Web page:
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If you want to learn how to improve memory, how much sleep should you be getting?

Well, according to the National Sleep Foundation[3], you need a minimum of seven to nine hours of sleep per night. If you get this amount of sleep regularly, then within just a few days, you’ll see a tangible improvement to your ability to remember and recall things[4].

If you want to improve memory, get plenty of sleep.

    Maintaining a proper sleep cycle is not always easy (especially when the latest Netflix series has just been released!), but if you care about improving your long and short term memory, then it’s critical that you try to get at least the recommended amount of sleep every night.

    Try these three things to naturally improve your sleep cycle:

    • Have a fixed bedtime (preferably before 10pm)
    • Don’t eat too late
    • Make sure your bedroom is as dark as possible

    Sleeping is a precious activity. It regenerates your body, clears your mind, and helps with the storing and retrieval of information.

    However, don’t sleep just yet, as I want to tell you about another great way to increase memory.

    3. Challenge Your Brain

    When was the last time you challenged your brain?

    I don’t mean challenged in the sense of overeating or under-sleeping. I’m referring to stretching your mental capabilities through things like crossword puzzles, Sudoku, and memory games.

    To expand your memory bank, and to make your recall razor-sharp, you need to continually challenge your brain.

    Feedback from Lifehack readers such as yourself has suggested that brain training apps are a super-effective way of doing this. Used regularly, these apps can enhance your focus, attention span, problem-solving ability, and memory.

    There are hundreds of these apps available (most of them for free), but I recommend starting out with one of the big three:

    • Peak (Android/iOS, free, 10 million+ downloads)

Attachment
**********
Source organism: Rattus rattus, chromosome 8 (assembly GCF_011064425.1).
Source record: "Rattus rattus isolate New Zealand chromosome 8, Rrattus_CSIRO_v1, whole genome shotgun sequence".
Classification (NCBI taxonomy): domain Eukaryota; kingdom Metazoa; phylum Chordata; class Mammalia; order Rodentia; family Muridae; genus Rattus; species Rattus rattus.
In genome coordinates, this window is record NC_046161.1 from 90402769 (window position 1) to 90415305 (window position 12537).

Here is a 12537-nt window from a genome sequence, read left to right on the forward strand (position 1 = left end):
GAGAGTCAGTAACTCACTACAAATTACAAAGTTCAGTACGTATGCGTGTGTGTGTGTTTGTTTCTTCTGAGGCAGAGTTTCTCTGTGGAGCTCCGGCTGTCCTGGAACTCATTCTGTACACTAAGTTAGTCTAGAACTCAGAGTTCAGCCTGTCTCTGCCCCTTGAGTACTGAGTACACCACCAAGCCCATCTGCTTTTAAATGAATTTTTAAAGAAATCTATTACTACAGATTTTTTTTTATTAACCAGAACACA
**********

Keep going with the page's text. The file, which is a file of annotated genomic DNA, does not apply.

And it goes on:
• Lumosity (Android/iOS, free, 10 million+ downloads)
    • Elevate (Android/iOS, free, 5 million+ downloads)

    If you normally spend a chunk of your week playing computer games, then instead of shooting and killing your enemies, why not let some of them live while you put your attention into boosting your brain power!

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    Challenging your brain will strengthen your neural pathways and enhance your mental abilities. But don’t just take my word for it; try one of the apps above and see the positive benefits for yourself.

    4. Take More Breaks

    When I think back to my days as a budding entrepreneur, I distinctly remember working all the hours under the sun—and many under the moon, too!

    At that time, I believed that breaks were for the weak, and to become wealthy and successful, I needed to shed blood, sweat, and tears.

    However, if you want to know how to improve memory, taking regular breaks is the best way to keep yourself productive, creative, and alive to opportunities. It’s also the best way to learn new information.

    Typically, when studying lots of new information, most people will spend hours reading it in an attempt to learn and remember the content as quickly as possible. Unfortunately, they’ve overlooked something.

    One 2011 study from the University of Illinois concluded that “the brain is built to detect and respond to change…and prolonged attention to a single task actually hinders performance”[5].

    This is based on something called the “vigilance decrement.” This can be applied to many things. For example, we often don’t notice the feeling of clothing touch our bodies because our brain becomes accustomed to the sensation. However, if you change clothes, you’ll likely notice the difference in texture and temperature for a few minutes.

    When you take a break from memorizing information, it refocuses your attention and energy, leading to increased focus overall.

    It’s similar to physical exercise. You wouldn’t attempt to train vigorously for four hours in a row. Instead, you’d take regular breaks to give your lungs, heart, and muscles adequate time to recover. Failing to do this will result in muscle cramps and overexertion.

    Basically, make sure you take regular breaks when learning new information. I recommend at least a 10-minute break every hour. (You may also want to take a look at the Pomodoro Method.)

    5. Learn a New Skill

    I love this quote, as it’s 100% true but frequently overlooked:

    “Learning never exhausts the mind.” -Leonardo da Vinci